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eSeaChart for ipad or iphone-gctid379889

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    eSeaChart for ipad or iphone-gctid379889

    Does anyone else have experience with this app? I have it for ipad and have used it a little and for what it is, it seems well worth the $7.99. I was just wondering how accurate it was compared to others and anyone else's experience with it. It doesn't require internet access while using as long as your device is gps capable and the charts look exactly like NOAA charts to me.

    http://www.eseachart.com/

    Thanks

    Matt

    #2
    Those look like raster charts, and there are significant disadvantages. That's why it's so cheap. I'm not aware of any advantages to a raster chart, but maybe someone else can think of one.

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      #3
      Also it is ocean only, while Navionics covers both ocean and inland lakes.

      Comment


        #4
        This is one of those religious discussions similar to what's the best anchor but...

        Turning the question around there are disadvantages to some vector charts in the way they display hazards at various zoom levels. This might be a contributing cause to the recent loss of the sailboat on Coronado Island.

        I have all available nav programs on my iPad and iPhone and they all work reasonably well. All have different approaches to interfaces and processes so it mostly boils down to what you like or can get used to. eSeaChart and EarthNC both display raster charts. They have their place.

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          #5
          I do have a raster application that I would use for previewing a route along with the vector charts when we did ocean trips. MotionX, it's $3. Also covers land, lakes, topo, etc.

          And John does make a great point. SOME vector charts have issues with certain hazards at certain zoom levels.

          EDITED: Used the wrong term, VECTOR charts can have errors at certain zoom levels.

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            #6
            SwampNut wrote:


            And John does make a great point. SOME raster charts have issues with certain hazards at certain zoom levels.
            Maybe you two guys could clear something up for me as my last purchase of electronic navigation equipment was a Garmin GPS 48 quite a number of years ago. And thanks for the info by the way guys. Swampnut you stated that

            "some raster charts have issues with certain hazards at certain zoom levels" and John States that

            "Turning the question around there are disadvantages to some vector charts in the way they display hazards at various zoom levels. This might be a contributing cause to the recent loss of the sailboat on Coronado Island."

            So my question is which type of chart has issues with hazards at different zoom levels?

            Both of you guys seem to have contradicted each other. I think?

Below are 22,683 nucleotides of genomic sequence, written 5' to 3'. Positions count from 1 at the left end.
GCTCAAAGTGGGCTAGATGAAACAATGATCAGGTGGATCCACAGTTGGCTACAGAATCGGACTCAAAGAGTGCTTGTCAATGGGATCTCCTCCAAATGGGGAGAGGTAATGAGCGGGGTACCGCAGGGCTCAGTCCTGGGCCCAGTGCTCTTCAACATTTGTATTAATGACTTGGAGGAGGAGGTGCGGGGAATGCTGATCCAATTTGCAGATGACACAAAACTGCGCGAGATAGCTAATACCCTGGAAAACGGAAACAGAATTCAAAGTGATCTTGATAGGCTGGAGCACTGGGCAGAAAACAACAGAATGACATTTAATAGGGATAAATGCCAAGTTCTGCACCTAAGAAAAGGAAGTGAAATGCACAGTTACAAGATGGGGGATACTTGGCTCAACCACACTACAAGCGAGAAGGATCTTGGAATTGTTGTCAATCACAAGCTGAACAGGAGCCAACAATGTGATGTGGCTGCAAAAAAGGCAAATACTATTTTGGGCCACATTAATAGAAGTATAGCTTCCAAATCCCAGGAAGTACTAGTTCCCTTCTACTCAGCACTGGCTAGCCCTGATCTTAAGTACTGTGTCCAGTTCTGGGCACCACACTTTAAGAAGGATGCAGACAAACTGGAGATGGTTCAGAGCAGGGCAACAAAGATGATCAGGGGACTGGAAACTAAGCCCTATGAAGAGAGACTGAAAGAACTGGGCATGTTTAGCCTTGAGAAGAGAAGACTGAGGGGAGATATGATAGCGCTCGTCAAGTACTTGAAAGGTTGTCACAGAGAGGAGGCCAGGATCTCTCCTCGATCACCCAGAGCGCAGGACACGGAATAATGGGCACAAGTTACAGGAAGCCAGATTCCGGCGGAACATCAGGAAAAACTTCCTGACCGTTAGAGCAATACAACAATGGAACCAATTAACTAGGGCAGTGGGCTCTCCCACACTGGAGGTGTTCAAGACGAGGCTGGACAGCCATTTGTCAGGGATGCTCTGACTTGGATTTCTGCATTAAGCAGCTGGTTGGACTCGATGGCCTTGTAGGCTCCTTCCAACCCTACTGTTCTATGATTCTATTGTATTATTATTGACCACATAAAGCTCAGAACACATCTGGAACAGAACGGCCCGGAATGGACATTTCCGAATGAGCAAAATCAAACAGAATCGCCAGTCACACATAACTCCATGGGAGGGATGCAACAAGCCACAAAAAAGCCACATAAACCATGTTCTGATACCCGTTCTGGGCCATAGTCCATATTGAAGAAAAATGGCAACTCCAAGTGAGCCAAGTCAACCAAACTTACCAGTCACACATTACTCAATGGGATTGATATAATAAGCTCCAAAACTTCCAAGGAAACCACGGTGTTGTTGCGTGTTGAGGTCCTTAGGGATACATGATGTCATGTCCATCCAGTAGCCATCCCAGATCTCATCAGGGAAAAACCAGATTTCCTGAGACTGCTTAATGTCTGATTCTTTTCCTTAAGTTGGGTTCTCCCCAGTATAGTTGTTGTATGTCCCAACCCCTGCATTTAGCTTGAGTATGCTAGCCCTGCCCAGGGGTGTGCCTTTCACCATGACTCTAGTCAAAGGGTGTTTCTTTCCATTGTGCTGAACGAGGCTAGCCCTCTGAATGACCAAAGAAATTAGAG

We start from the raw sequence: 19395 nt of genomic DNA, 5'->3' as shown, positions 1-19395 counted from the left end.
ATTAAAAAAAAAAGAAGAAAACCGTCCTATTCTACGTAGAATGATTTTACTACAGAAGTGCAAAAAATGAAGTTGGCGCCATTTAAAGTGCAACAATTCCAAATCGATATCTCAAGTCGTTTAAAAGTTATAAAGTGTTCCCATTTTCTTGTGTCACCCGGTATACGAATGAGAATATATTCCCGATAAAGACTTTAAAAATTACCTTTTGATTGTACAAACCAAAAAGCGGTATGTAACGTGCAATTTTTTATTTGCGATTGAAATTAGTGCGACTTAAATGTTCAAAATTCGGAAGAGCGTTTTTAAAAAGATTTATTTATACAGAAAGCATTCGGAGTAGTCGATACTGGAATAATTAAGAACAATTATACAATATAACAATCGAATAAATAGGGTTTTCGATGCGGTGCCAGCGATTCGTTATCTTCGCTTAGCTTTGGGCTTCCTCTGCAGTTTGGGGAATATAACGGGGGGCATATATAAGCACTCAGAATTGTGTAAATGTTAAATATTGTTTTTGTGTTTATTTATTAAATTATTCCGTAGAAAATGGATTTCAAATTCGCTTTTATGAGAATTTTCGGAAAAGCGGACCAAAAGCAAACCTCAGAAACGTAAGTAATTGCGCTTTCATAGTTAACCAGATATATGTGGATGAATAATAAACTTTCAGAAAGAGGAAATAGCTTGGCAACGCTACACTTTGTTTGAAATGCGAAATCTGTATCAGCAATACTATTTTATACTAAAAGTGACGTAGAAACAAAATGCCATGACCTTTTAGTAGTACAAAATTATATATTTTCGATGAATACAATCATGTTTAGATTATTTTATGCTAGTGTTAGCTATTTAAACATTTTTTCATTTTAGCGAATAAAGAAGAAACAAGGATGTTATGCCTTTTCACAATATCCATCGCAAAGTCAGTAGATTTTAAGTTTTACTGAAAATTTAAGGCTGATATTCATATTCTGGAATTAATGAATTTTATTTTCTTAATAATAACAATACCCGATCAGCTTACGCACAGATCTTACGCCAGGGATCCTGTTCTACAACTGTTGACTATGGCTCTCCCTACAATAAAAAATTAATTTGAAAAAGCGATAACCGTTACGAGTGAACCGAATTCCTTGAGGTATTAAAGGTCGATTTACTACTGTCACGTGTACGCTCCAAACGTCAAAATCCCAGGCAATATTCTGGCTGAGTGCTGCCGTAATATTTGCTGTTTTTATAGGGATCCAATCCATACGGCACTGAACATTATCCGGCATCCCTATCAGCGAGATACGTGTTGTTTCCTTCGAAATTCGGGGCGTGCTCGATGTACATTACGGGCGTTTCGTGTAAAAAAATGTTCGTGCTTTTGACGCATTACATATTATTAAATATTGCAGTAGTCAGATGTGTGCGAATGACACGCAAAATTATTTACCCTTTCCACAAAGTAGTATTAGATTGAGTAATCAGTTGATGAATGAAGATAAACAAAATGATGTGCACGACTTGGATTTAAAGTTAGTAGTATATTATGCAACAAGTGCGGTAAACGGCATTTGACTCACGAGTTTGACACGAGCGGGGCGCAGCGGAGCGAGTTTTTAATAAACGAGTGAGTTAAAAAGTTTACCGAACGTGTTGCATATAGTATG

Matt

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              #7
              Sorry, I completely screwed that up! I will go edit it.

              Some VECTOR charts have issues with hazards at some zoom levels. I used the wrong word.

              Here's a very simple explanation of the difference... A raster chart is basically a photo. Just like a photo, you can zoom in/out but you lose details as you zoom out, and you only have so much you can zoom in. The resolution of the raster is a limit, just like a paper chart can only show so much. Zooming in a raster is like putting your face real close to a paper chart. Zooming out is like putting 20 paper charts on a wall and looking at them from across the room. A vector chart is a mathematical representation of the image. It says "draw a line from this XY coordinate to that XY coordinate." Zoom on these is essentially unlimited. You can preserve detail in a zoom-out by increasing their relative size (text, bouys, etc). What has happened in some vector charts is some hazards scale improperly because of the way they were marked (single XY instead of a series of XY coordinates showing their boundaries).

              Hope that helps. This is why I *always* review appropriate paper charts before any trip in unknown water, then plot it on a vector plotter, and make sure no hazards are shown on either.

              I believe electronics can replace paper for navigating, but not for planning.

              Comment


                #8
                Thank you that does clear it up. I am most familiar with paper charts and ancient gps so I will continue my experimentation with eSeaChart. So far it seems to pinpoint me on the apps chart very close to my actual position on the water. For me it functions as a very low cost chartplotter and trip planner. I think it may lack a lot of the bells and whistles of other apps but for the basics it seems to work for me.

                Matt

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